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A London chapel shines new light Print E-mail

The Norfolk based company Kenton Brauer Stained Glass & Casements have recently taken part in the complete restoration to St Pancras Cemetery Chapel in East Finchley, London by restoring the main West tracery. In addition to this, they manufactured & installed nine new leaded lights to the North, South & West windows and undertook many repairs to the other tracery stained lights within the chapel.

This grade II listed Anglican chapel sits in one the largest and oldest cemeteries in the UK and was built by J.Barnett and W.C. Birch in 1853. It is of a cruciform design with gothic styled decorated windows.

Upon previous close inspection, Kenton Brauer reported that the West main tracery, whilst masked with dirt, silicone & putty, was precariously bulging away from the stonework with glass sections jutting away from their lead, calling for urgent removal & restoration (left). The stained light was damaged overtime due to movement in the stonework above and weathering which has made the whole window distort and cause the glass to fracture. In response, major works took place to the inside stonework above the tracery to prevent any further movement and to protect the restored stained light for the future.

Furthermore, a large area in the stained light was damaged by being covered on the outside with random sheet glass adhered with putty. This was a previous attempt to fill an area of missing painted glass. During the restoration, the stained glass was separated from the sheet glass and putty through a painstakingly delicate procedure whilst avoiding any further damage.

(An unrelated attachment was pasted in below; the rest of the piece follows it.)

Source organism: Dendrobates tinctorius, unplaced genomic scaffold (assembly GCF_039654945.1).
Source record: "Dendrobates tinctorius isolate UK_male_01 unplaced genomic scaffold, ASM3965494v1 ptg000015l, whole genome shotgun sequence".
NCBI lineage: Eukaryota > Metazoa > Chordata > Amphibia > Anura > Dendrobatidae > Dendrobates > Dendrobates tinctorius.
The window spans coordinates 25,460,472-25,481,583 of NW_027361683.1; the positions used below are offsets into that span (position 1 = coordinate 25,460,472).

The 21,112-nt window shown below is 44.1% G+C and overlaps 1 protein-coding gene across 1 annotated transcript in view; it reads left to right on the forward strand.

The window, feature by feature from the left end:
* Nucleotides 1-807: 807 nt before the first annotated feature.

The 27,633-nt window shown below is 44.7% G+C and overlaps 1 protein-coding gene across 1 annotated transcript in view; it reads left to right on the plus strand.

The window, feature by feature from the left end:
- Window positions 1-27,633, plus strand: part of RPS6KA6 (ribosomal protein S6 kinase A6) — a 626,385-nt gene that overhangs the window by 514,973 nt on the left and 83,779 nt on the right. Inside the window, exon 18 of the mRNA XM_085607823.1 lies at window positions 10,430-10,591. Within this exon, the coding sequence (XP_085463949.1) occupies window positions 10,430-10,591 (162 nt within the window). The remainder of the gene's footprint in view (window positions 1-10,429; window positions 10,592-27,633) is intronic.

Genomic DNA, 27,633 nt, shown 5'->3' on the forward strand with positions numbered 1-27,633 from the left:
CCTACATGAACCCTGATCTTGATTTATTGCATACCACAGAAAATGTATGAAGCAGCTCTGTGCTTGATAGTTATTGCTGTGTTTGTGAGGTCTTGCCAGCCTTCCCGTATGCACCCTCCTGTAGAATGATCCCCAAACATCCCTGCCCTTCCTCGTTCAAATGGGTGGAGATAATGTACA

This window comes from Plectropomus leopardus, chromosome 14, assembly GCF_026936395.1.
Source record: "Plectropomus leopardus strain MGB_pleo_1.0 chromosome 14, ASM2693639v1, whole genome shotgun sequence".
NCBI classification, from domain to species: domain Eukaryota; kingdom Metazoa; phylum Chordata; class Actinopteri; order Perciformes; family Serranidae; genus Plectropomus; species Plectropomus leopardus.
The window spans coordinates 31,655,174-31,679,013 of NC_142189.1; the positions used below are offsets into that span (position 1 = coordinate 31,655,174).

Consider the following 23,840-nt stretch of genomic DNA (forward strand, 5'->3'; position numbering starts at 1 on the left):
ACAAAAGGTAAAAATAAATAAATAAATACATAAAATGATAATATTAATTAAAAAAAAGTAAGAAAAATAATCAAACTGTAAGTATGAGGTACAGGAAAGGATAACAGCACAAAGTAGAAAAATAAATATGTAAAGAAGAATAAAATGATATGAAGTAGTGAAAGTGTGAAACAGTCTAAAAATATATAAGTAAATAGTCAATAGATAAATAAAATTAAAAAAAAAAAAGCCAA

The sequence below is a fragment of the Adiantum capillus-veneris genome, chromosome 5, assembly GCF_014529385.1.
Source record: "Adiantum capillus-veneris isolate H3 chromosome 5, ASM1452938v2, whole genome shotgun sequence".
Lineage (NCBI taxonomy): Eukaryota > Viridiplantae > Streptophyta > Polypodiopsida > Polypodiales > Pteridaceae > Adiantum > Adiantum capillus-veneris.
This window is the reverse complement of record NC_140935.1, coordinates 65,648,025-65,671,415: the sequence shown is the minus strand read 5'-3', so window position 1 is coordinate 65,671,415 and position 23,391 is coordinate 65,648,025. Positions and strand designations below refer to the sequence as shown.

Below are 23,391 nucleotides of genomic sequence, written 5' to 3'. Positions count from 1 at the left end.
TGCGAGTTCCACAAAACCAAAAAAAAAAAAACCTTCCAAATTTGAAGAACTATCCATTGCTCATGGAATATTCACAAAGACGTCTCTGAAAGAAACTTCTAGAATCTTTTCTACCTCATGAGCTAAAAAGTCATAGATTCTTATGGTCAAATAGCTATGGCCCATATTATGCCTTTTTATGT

Paige Kenton said: “Many pieces were missing and, with no literatures available of the stained glass artist, we repainted sections using our expertise and references to bring the stained light back to its former glory (right) whilst saving as much of the original glass as possible.”

Techniques such as back plating and application of conservation glue replaced the now frowned upon method of mending leads. For instance, Jesus’s head had cracked apart from his torso leaving an unpainted chipped line across his neck. This would look equally unsightly if they simply ran a mending lead between the crack and, because this cannot be touched up with paint, re-fired & glued, they decided to back plate the two broken sections with glass that was painted precisely where the paint was missing between the two section.

They then restored other cracked sections with conservation glue that had previously been joined with mending leads when such new technologies were not available. They were able to do this where the cracks were clean with no chipping of paint and the sections had not been nibbled away with grozing pliers. Alongside the restoration of the West window main tracery, Kenton Brauer addressed the nine sheet glazed windows around the chapel. Apart from being unsightly, the size of the single sheet glazing proved hazardous.

Jason Brauer explained :“These were incorrectly fitted; the rebates were packed with timber, silicone & putty and covered with cement when only correct lime mortar should have been applied. This proved to be a difficult task in removing these materials to reveal the original glazing rebates.”

Kenton Brauer replaced the single sheet glazing with new leaded lights made in two sections, using clear handmade cylinder P1 conservation glass, with bronze saddle bars, to prevent stone spalling, and manufactured a code 4 milled lead condensation tray to fit to each window cill.

The success of this project has resulted in Principal Contractor Harding Bond Property Consultants appointing Kenton Brauer to work on another project. Chartered Building Surveyor Ronan Bond said: "I have found Kenton Brauer to be very helpful with not only their work but their technical advice in conservation, accordingly have ‘named’ them as a sub-contractor for another project to a Grade II listed building within Highgate."

For further information visit www.kentonbrauer.com

 
A DMM Online Publication